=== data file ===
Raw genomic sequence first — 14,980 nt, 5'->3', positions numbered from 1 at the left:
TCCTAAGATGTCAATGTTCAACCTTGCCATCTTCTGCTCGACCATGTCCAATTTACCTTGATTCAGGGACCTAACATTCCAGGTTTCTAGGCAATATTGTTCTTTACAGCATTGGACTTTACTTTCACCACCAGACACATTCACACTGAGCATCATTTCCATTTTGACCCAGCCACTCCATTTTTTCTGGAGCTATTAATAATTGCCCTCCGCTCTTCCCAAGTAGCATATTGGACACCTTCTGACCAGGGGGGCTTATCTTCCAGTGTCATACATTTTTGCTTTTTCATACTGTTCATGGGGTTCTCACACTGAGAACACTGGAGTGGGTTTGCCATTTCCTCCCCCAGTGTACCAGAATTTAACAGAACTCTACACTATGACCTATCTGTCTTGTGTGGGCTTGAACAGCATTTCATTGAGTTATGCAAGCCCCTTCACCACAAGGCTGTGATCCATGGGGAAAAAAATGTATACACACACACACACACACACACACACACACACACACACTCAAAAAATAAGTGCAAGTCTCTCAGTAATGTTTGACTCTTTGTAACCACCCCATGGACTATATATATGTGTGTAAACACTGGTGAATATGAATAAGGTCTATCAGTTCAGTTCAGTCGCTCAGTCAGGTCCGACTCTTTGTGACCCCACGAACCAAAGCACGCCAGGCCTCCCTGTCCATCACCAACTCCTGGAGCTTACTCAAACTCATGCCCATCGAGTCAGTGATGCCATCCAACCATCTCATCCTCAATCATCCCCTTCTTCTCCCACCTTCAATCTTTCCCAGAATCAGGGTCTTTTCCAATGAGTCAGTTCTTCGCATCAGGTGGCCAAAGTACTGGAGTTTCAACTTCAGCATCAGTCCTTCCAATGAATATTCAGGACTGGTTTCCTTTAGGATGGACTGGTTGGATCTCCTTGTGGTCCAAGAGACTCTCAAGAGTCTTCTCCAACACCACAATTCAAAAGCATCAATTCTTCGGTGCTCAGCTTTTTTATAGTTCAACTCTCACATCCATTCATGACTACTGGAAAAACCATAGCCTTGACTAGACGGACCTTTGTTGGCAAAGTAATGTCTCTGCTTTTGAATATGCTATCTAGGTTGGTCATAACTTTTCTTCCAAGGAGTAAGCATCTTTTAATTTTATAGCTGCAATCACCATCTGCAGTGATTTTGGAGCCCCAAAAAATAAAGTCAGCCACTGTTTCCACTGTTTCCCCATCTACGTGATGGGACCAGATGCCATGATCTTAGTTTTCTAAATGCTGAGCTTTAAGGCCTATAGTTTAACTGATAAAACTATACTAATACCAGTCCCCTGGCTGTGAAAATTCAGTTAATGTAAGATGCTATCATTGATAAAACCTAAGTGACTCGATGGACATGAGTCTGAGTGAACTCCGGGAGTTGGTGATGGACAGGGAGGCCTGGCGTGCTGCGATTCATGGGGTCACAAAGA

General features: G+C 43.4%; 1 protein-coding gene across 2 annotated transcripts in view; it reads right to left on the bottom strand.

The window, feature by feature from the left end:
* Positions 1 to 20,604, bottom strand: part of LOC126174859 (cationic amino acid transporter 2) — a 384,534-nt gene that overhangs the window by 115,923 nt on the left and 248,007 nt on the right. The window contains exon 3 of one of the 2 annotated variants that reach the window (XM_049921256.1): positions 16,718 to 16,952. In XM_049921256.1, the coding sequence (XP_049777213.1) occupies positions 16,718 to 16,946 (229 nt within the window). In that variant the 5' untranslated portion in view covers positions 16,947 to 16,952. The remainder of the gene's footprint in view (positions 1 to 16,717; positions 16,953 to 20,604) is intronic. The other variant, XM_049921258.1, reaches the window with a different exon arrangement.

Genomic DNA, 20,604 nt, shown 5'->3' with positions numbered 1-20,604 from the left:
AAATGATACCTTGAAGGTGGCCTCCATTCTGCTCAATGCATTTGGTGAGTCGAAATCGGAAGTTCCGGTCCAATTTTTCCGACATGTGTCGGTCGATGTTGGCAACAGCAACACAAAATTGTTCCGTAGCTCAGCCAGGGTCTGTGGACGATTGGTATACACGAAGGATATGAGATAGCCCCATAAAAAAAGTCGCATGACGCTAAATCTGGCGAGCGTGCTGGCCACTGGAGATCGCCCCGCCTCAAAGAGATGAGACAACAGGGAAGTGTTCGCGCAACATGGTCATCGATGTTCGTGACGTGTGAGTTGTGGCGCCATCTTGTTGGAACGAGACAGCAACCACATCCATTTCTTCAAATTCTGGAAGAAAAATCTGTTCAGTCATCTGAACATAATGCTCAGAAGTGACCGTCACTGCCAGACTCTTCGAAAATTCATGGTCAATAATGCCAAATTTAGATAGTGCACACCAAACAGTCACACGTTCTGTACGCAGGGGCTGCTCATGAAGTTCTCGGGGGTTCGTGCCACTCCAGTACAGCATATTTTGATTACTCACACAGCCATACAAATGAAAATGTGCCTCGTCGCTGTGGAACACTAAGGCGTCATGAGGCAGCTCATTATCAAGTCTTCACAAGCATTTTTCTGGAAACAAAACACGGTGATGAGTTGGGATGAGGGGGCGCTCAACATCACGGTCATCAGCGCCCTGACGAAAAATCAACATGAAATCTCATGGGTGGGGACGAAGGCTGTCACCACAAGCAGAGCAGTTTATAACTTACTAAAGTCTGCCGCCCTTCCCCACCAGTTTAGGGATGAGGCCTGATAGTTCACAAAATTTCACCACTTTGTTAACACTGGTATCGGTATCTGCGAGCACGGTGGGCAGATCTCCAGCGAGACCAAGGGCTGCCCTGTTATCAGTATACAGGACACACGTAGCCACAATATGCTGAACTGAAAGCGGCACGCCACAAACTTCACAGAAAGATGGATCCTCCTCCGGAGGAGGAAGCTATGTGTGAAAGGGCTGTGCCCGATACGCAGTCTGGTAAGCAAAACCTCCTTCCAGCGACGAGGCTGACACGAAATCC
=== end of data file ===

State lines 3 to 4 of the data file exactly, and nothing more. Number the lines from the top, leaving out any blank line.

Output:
General features: G+C 43.4%; 1 protein-coding gene across 2 annotated transcripts in view; it reads right to left on the bottom strand.

The window, feature by feature from the left end: